Lufthansa Employee Negotiations Concluded Without Resolution

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After an intense, five days of negotiation, Lufthansa, and its sparring partner Cockpit, the pilots union, concluded their debate. During a 24-hour long period that lasted well into Saturday morning, no equal ground could be found, leaving both sides without a final resolution on a new contract. Both parties seem to struggle coming to an agreement on several points including working conditions, early retirements and their pension scheme.


Cockpit has a clear policy on the age limit for cockpit crew members, stating it’s view in several key areas. These points focus on not deploying pilots over the age of 60, as well as pilots between the ages of 50 and 55 should be offered an “appropriate transition pension”. This policy was put into effect in 1999, and the union states it must be enforced by all political and legal means. After thorough negotiation, little progress continues to be made.

Last month the cabin crew union, UFO, concluded its deals with Lufthansa on over 20 different subjects, including the magnitude of the pensions and the transition period before full retirement, just like Cockpit is negotiating on now. Having to let go of some of the employment benefits, the cabin crew agreed in return for more employment security and flexibility.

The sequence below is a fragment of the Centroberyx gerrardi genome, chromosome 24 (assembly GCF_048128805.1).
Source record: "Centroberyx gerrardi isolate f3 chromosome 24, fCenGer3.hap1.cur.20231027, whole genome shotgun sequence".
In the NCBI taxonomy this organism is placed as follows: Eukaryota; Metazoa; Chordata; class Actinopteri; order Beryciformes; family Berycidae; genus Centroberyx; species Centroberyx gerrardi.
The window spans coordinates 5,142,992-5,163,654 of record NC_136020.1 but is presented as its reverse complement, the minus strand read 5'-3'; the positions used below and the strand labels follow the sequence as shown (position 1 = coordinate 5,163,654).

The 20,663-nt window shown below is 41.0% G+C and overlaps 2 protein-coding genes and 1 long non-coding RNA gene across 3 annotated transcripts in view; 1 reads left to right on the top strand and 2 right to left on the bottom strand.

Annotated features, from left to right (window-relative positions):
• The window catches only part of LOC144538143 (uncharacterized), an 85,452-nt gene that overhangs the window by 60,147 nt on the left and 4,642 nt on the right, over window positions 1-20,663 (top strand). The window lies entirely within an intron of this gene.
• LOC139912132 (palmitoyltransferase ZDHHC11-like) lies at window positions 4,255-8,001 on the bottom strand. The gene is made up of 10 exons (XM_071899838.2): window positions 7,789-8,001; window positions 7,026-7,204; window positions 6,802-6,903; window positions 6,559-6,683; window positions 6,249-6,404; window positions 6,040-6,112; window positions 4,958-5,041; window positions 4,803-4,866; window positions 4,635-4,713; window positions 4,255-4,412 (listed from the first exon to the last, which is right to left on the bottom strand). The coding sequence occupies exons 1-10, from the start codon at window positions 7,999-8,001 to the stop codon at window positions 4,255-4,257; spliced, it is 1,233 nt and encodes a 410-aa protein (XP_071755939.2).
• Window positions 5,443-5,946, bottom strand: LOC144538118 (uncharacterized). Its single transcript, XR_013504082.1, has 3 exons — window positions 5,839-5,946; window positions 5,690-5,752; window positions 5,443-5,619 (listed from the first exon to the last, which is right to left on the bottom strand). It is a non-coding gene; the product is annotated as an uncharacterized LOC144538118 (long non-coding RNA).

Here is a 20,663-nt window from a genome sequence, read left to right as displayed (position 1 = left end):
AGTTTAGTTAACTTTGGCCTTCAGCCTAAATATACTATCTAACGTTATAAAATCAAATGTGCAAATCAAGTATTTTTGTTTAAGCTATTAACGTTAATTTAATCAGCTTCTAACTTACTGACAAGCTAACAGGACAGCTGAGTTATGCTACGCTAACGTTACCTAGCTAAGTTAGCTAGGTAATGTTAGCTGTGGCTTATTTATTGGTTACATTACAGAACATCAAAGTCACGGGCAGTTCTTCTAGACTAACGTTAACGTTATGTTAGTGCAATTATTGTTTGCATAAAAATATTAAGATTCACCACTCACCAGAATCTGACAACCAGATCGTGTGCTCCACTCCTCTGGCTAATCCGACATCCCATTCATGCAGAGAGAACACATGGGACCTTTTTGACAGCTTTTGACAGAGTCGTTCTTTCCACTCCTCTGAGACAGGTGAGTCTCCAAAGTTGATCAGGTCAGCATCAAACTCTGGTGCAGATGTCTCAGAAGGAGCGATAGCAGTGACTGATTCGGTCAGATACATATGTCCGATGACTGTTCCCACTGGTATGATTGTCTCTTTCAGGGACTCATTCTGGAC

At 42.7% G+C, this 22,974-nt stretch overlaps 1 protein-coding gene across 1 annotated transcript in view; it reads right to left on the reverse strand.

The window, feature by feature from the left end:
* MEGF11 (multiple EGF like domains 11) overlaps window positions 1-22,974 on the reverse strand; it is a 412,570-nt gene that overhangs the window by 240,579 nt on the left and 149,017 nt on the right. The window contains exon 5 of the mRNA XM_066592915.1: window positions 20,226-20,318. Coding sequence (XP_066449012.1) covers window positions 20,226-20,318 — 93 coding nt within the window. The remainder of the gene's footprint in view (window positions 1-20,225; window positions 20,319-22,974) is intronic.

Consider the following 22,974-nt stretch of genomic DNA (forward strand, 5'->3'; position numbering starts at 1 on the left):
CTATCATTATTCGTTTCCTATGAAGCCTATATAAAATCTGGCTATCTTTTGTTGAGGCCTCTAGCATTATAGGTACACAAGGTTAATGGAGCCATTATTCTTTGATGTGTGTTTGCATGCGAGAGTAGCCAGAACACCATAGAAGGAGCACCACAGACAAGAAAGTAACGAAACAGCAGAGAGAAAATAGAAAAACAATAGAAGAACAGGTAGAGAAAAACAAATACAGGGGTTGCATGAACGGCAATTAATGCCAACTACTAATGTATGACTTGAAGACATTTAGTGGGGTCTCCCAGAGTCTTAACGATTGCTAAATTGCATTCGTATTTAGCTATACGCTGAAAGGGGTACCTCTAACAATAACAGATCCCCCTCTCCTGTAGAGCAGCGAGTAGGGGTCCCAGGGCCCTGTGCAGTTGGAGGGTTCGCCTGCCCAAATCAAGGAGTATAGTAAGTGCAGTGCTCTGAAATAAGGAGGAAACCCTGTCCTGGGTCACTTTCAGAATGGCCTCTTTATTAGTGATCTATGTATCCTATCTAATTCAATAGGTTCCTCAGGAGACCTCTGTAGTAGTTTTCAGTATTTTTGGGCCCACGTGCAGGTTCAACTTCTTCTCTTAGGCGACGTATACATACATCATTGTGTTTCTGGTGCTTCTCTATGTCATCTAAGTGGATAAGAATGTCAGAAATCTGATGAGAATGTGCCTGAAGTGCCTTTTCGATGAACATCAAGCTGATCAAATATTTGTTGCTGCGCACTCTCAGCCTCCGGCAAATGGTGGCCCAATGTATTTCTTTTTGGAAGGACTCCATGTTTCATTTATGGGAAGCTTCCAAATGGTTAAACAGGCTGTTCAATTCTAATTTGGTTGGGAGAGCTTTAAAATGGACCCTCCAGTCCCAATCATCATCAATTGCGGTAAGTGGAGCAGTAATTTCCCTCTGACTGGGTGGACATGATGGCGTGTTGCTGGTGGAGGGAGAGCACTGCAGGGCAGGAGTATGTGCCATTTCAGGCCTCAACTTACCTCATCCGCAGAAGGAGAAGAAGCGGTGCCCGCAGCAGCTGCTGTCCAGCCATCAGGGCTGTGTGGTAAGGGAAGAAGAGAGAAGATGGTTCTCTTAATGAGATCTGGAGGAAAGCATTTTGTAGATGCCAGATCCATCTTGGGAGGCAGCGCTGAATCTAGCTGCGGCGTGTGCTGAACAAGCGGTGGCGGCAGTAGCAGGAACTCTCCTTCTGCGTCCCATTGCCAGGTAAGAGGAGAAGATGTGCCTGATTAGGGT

Back in April and September of 2014, the pilot union staged nationwide strikes, canceling hundreds of flights in a matter of several days. In 2015 more strikes followed, costing the company over €230,000 in that year alone.

Earlier this week, CEO and Chairman of the Executive Board of Lufthansa, Carsten Spohr, announced “Our industry has to prepare for a difficult second half-year. We expect the high pricing pressure to continue. This is why we will push on our efficiency increases even more consistently.” Both Lufthansa and Cockpit are obliged to remain silent until further negotiations later this week.

 

Mila Frohn
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Mila Frohn

After getting her Bachelor’s degree in International Business Management, Mila got into a frozen Airline Pilot Transport License (ATPL) training program. Over the course of two years she was ready to fly the big jets. Starting with the Piper Archer and Diamond 40, Mila then moved on to the Piper Seneca V, and later trained on the Boeing 737. Her training took her from Amsterdam to Arizona in the United States, Portugal and back to Amsterdam. With a touch of Oxford, England in between.

Currently you’ll find Mila at her local GA airport near her home in the Netherlands. It’s not unusual to find her hopping in the back of a Cessna 172 or do some work in the simulator. Although her current work is outside the aviation industry, Mila keeps her eyes to the skies and knows she will one day have her place in the left seat of a commercial flight deck.
Mila Frohn
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